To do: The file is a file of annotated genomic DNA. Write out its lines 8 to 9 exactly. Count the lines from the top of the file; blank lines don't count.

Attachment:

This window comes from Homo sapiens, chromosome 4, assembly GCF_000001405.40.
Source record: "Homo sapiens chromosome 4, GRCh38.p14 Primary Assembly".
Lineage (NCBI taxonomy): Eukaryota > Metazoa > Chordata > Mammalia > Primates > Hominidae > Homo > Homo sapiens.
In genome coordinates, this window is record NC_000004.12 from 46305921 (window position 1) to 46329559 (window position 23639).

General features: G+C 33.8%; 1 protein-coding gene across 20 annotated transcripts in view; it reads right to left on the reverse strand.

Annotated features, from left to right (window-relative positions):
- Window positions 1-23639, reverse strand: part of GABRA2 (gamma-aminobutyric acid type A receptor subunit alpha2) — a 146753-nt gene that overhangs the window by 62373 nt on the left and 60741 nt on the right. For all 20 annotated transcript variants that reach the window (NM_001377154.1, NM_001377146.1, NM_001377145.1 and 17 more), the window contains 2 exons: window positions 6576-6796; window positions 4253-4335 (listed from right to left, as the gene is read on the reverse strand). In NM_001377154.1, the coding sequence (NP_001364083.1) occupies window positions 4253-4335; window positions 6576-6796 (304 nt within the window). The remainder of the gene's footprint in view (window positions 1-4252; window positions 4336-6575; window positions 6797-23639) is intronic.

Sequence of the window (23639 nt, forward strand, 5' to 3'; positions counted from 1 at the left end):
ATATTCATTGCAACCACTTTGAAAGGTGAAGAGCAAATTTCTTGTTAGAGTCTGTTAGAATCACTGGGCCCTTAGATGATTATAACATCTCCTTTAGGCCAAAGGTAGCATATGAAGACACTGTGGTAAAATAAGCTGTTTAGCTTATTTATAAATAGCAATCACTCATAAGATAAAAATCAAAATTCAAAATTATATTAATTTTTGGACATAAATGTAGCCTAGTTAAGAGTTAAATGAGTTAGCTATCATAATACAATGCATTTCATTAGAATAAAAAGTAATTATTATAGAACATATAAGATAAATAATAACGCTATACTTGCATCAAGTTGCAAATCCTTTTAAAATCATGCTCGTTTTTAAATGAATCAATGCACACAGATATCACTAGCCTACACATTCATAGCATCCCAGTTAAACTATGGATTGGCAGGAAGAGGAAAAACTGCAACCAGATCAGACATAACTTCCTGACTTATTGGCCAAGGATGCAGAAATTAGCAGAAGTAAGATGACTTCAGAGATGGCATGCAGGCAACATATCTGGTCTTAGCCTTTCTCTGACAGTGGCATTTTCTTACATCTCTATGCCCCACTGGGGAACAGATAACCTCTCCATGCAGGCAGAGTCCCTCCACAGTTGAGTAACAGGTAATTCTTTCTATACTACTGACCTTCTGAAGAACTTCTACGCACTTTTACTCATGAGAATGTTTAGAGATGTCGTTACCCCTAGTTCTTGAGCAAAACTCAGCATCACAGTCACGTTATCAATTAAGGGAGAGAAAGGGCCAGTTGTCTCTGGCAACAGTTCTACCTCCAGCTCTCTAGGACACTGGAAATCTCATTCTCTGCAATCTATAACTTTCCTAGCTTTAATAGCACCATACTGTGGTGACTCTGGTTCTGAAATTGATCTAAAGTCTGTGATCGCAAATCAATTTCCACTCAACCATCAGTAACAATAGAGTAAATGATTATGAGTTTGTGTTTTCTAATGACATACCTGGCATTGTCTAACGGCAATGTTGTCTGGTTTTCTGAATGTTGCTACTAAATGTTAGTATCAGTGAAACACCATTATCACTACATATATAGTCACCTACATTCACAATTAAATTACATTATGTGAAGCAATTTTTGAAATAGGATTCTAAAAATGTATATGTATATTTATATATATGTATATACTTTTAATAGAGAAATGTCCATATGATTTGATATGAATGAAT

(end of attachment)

Sequence of the window (23639 nt, forward strand, 5' to 3'; positions counted from 1 at the left end):
ATATTCATTGCAACCACTTTGAAAGGTGAAGAGCAAATTTCTTGTTAGAGTCTGTTAGAATCACTGGGCCCTTAGATGATTATAACATCTCCTTTAGGCCAAAGGTAGCATATGAAGACACTGTGGTAAAATAAGCTGTTTAGCTTATTTATAAATAGCAATCACTCATAAGATAAAAATCAAAATTCAAAATTATATTAATTTTTGGACATAAATGTAGCCTAGTTAAGAGTTAAATGAGTTAGCTATCATAATACAATGCATTTCATTAGAATAAAAAGTAATTATTATAGAACATATAAGATAAATAATAACGCTATACTTGCATCAAGTTGCAAATCCTTTTAAAATCATGCTCGTTTTTAAATGAATCAATGCACACAGATATCACTAGCCTACACATTCATAGCATCCCAGTTAAACTATGGATTGGCAGGAAGAGGAAAAACTGCAACCAGATCAGACATAACTTCCTGACTTATTGGCCAAGGATGCAGAAATTAGCAGAAGTAAGATGACTTCAGAGATGGCATGCAGGCAACATATCTGGTCTTAGCCTTTCTCTGACAGTGGCATTTTCTTACATCTCTATGCCCCACTGGGGAACAGATAACCTCTCCATGCAGGCAGAGTCCCTCCACAGTTGAGTAACAGGTAATTCTTTCTATACTACTGACCTTCTGAAGAACTTCTACGCACTTTTACTCATGAGAATGTTTAGAGATGTCGTTACCCCTAGTTCTTGAGCAAAACTCAGCATCACAGTCACGTTATCAATTAAGGGAGAGAAAGGGCCAGTTGTCTCTGGCAACAGTTCTACCTCCAGCTCTCTAGGACACTGGAAATCTCATTCTCTGCAATCTATAACTTTCCTAGCTTTAATAGCACCATACTGTGGTGACTCTGGTTCTGAAATTGATCTAAAGTCTGTGATCGCAAATCAATTTCCACTCAACCATCAGTAACAATAGAGTAAATGATTATGAGTTTGTGTTTTCTAATGACATACCTGGCATTGTCTAACGGCAATGTTGTCTGGTTTTCTGAATGTTGCTACTAAATGTTAGTATCAGTGAAACACCATTATCACTACATATATAGTCACCTACATTCACAATTAAATTACATTATGTGAAGCAATTTTTGAAATAGGATTCTAAAAATGTATATGTATATTTATATATATGTATATACTTTTAATAGAGAAATGTCCATATGATTTGATATGAATGAAT